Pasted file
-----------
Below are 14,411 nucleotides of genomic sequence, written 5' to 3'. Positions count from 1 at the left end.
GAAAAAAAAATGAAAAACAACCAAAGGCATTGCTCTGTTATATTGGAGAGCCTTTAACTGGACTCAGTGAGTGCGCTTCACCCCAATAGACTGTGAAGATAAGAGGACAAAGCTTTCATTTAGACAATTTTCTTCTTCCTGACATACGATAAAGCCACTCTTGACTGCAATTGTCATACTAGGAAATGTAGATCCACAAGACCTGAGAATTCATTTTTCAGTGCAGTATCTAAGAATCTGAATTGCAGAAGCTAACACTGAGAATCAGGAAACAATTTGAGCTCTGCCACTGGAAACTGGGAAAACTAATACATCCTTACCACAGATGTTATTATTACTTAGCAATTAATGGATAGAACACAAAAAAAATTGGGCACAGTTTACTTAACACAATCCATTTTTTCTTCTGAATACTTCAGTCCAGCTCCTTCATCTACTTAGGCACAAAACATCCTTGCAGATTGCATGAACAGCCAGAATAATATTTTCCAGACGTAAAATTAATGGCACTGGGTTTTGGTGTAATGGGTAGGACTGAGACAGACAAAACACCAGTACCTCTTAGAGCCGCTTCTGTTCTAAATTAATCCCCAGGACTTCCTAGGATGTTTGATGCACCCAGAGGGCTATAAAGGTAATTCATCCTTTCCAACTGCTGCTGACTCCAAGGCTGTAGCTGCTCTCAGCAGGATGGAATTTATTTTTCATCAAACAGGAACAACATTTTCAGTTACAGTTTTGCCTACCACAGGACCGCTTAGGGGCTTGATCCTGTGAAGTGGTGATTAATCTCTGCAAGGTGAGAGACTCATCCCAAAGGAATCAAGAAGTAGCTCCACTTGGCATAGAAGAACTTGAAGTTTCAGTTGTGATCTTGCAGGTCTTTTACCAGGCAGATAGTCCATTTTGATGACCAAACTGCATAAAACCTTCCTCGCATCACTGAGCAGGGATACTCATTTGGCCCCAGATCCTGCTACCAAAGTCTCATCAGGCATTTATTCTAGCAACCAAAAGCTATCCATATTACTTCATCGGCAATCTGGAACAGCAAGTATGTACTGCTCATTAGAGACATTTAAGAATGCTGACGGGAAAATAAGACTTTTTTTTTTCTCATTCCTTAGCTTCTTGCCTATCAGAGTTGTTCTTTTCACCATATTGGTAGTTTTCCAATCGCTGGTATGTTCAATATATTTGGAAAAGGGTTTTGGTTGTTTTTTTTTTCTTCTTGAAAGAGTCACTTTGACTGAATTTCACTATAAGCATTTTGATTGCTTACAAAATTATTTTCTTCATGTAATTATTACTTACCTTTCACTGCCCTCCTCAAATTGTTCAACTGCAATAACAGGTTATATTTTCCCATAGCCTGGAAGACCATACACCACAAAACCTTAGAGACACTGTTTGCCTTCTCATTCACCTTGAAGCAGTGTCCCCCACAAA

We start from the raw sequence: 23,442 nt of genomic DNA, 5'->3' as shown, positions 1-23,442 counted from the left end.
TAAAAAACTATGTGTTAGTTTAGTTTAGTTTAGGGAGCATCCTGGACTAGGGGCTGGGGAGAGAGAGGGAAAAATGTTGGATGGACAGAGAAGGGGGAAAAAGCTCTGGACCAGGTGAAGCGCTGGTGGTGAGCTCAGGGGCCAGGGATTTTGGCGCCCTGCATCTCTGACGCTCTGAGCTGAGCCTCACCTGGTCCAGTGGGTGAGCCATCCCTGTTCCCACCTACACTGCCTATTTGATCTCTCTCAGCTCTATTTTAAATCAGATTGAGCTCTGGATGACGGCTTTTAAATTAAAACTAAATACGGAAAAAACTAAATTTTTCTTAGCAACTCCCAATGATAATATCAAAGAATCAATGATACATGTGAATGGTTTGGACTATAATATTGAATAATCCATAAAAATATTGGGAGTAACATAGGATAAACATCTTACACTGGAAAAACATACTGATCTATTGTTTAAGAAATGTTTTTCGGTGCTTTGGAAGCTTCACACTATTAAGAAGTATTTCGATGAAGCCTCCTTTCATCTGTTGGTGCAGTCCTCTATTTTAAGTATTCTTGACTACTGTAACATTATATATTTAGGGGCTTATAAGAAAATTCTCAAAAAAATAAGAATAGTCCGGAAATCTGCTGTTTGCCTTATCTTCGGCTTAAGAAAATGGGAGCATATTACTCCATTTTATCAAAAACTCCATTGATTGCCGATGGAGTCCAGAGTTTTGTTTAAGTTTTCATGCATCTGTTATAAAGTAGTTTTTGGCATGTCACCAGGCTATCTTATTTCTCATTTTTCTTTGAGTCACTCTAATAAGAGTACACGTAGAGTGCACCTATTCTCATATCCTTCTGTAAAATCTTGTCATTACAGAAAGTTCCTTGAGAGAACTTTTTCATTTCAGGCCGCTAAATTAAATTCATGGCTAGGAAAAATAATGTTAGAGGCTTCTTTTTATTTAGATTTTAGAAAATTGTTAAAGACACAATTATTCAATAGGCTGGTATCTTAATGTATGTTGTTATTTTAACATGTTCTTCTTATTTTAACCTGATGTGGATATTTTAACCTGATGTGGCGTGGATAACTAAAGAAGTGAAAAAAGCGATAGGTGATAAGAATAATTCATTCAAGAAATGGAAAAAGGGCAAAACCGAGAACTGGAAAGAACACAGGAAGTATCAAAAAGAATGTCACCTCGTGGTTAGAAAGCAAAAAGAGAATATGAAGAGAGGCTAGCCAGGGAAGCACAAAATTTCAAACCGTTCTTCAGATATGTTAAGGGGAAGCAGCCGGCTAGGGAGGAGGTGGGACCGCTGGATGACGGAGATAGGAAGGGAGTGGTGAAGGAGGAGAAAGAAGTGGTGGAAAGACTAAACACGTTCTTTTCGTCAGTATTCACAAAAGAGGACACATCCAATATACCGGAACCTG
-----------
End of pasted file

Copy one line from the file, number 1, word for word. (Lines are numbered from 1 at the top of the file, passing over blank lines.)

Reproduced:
Below are 14,411 nucleotides of genomic sequence, written 5' to 3'. Positions count from 1 at the left end.